Archive for the ‘mythology’ Category

Sharks

January 2, 2011

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What do Harry Potter, Brahmin Priests and Jimmy Buffett have in common?

Sharks.

“Fins to the left. Fins to the Right. And you’re the only bait in town.”

Jimmy Buffet had a point when he compared sharks to the guy at the bar with the creepy pick-up line. Sharks represent the universal fear of those dangers that lurk out of sight –while the creepy guy represents the universal fear of making a really, really bad dating decision. Maybe that is why the name for a group of sharks is “shiver.”

The Great White Shark is the creature most feared by humans. Here’s why. A shark’s favorite prey is anything in a vertical posture making spastic movements. Treading water? There you go.  Thirty percent of the shark’s brain is about scent signals. Scratch your arm on the rocks while boogey-boarding? Sharks can smell your blood from half a mile away. Biggest menace on the coast of California? Nope, not the guy at the bar. Sharks.

And it doesn’t help to know the stories: 300 Persians eaten by sharks when King Xerxes’ Persian invasion fleet wrecked off the Greek coast in the fifth century B.C., a delightful fact supplied to us by the great historian Herodotus.  Or, the one about the sixteenth- century sailor found completely intact in a shark’s stomach. At that time, sharks were known by the more benevolent name of “sea-dogs,” but I doubt that mattered to either the sailor, or to the two South African surfers eaten—whole—by sharks a few years ago. How about the discovery by a zoologist that the embryos of sand sharks attack each other while in the womb, leaving only the victor to find its way into the birth canal? How did the zoologist discover this? He was attacked and bitten by an embryo while he was dissecting the mother shark. (Although, one might argue in favor of the embryo if someone is dissecting his mother).

In Hawaiian myth, god-like shark-men appear mysteriously on shore and are scorned and ridiculed when they warn beachgoers of sharks in the water. Why would anyone ridicule and ignore a warning from a god-like shark man about sharks? Could this really be a story about respecting the presence of sharks?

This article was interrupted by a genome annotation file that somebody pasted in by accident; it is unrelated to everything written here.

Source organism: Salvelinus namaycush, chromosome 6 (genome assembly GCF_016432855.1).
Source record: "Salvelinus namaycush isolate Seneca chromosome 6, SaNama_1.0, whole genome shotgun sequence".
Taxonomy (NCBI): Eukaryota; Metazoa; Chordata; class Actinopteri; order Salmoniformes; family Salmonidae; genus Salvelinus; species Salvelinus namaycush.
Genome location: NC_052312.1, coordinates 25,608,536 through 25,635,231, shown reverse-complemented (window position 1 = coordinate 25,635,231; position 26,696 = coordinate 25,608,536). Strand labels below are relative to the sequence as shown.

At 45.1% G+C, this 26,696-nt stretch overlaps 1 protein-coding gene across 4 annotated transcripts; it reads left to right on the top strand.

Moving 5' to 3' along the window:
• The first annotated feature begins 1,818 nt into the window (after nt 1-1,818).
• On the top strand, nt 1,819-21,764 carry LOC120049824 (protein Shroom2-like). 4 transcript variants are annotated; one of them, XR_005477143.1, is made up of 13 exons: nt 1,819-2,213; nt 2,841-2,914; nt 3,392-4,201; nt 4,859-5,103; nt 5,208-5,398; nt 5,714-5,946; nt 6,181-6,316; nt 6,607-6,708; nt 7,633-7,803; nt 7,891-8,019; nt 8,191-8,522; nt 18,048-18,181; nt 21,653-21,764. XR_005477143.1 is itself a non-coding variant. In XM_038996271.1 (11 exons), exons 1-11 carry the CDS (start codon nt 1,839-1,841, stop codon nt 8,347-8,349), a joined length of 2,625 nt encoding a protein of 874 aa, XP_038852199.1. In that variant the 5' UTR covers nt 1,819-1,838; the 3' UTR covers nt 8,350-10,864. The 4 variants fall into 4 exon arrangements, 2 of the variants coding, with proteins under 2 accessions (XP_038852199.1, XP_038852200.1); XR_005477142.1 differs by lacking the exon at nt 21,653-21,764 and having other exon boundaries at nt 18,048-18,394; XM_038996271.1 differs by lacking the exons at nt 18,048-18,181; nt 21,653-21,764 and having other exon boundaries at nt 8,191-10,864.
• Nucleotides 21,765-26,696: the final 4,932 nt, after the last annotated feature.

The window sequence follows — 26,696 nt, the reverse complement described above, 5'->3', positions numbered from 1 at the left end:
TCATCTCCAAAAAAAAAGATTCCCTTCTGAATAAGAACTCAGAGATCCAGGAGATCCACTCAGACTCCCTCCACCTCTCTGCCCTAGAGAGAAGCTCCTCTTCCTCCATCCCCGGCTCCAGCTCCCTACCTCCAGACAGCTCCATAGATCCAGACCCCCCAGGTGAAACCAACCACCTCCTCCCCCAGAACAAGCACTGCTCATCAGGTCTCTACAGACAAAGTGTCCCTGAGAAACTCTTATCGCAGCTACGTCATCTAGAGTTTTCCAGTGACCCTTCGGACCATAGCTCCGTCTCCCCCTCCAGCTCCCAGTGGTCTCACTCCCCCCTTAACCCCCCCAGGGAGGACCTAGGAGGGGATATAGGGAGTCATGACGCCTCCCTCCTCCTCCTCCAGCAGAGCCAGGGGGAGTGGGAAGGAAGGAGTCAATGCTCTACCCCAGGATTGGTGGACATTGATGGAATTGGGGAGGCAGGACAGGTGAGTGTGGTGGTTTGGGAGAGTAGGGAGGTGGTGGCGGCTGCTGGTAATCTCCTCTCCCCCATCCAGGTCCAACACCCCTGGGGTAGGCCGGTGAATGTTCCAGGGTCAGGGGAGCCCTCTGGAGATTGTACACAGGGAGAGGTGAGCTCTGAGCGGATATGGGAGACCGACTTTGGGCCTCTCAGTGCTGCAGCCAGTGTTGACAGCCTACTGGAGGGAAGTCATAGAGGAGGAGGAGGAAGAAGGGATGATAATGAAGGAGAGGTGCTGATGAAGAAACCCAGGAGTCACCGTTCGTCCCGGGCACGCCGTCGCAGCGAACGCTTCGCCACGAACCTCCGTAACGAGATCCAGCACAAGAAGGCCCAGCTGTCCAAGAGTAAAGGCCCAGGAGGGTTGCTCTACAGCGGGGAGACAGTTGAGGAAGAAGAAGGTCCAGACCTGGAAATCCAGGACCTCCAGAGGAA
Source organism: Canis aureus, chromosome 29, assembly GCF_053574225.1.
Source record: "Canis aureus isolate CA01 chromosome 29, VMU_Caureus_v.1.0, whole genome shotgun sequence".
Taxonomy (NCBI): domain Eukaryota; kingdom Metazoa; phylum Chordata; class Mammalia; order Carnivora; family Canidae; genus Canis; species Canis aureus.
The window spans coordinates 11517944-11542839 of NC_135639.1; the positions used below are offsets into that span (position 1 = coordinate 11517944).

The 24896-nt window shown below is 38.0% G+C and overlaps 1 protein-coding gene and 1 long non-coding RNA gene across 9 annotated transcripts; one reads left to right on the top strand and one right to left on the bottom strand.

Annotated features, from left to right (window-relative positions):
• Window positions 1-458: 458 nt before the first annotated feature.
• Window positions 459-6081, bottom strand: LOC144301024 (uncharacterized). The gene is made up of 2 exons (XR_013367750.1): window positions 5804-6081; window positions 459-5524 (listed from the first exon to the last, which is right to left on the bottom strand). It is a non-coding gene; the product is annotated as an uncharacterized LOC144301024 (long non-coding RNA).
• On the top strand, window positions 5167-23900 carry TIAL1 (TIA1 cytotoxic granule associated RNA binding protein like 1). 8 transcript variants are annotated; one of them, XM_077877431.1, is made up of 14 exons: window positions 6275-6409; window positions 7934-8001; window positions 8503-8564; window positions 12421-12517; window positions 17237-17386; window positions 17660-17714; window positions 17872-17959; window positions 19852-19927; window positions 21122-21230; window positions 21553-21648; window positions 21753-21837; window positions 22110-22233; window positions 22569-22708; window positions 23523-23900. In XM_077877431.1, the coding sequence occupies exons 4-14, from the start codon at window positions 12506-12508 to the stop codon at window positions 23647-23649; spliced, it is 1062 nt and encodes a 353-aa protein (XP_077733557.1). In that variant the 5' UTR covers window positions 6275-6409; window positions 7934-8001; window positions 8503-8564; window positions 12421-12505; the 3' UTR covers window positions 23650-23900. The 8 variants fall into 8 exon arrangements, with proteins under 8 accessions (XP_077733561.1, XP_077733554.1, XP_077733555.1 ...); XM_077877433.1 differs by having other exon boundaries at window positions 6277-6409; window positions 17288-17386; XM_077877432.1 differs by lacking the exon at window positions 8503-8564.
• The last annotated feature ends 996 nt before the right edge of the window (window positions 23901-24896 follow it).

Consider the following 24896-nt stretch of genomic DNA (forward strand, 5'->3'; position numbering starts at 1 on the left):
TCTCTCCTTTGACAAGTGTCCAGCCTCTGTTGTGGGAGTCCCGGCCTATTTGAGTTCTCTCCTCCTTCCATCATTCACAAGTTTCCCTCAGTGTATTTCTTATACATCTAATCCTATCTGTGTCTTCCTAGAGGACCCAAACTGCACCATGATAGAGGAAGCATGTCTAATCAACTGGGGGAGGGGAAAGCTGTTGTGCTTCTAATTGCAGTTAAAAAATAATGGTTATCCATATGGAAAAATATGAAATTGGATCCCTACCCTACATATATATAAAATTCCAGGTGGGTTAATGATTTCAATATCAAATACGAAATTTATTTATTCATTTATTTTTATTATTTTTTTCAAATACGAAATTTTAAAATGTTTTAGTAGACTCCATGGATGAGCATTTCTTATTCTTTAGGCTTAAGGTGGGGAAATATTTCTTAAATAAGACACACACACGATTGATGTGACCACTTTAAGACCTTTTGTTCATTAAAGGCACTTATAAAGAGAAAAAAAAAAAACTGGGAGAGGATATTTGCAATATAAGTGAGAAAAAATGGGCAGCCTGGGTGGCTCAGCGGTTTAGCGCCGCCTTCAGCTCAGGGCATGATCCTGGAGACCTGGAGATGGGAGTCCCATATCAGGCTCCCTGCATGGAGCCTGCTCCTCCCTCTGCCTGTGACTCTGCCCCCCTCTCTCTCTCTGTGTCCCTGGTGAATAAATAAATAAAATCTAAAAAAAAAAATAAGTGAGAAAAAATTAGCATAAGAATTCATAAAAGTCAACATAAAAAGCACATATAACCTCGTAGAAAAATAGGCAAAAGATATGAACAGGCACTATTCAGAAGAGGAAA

Over 100 million sharks are killed every year in recreational and commercial fishing. The most heinous of this killing is about soup. Soup. Shark’s fin soup is considered a delicacy in China. The sharks are caught and hauled onto the boat, all their fins cut off, tossed back into the sea—alive and completely paralyzed–to sink helplessly to the bottom of the ocean and drown. For soup. Why do humans not show awe and wonder in the presence of the biggest predator on the planet? If we kill—and slurp– them all, will the universal fear of those dangers that lurk out of sight – the fear we humans have projected onto the shark– disappear?

Brahmin priests cast stupefying spells on sharks to protect pearl divers. If a stupefying spell works for Harry Potter and Brahmin priests, perhaps it will also work for the creepy guy at the bar. Let’s be stupefied with awe at these 300-toothed ancient wonders, and leave those fins where they belong- on the left and right of the shark.

Rae Ann Kumelos, Ph.D.

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Tradition and Harp Seals

March 10, 2010

By Rae Ann Kumelos, Ph.D.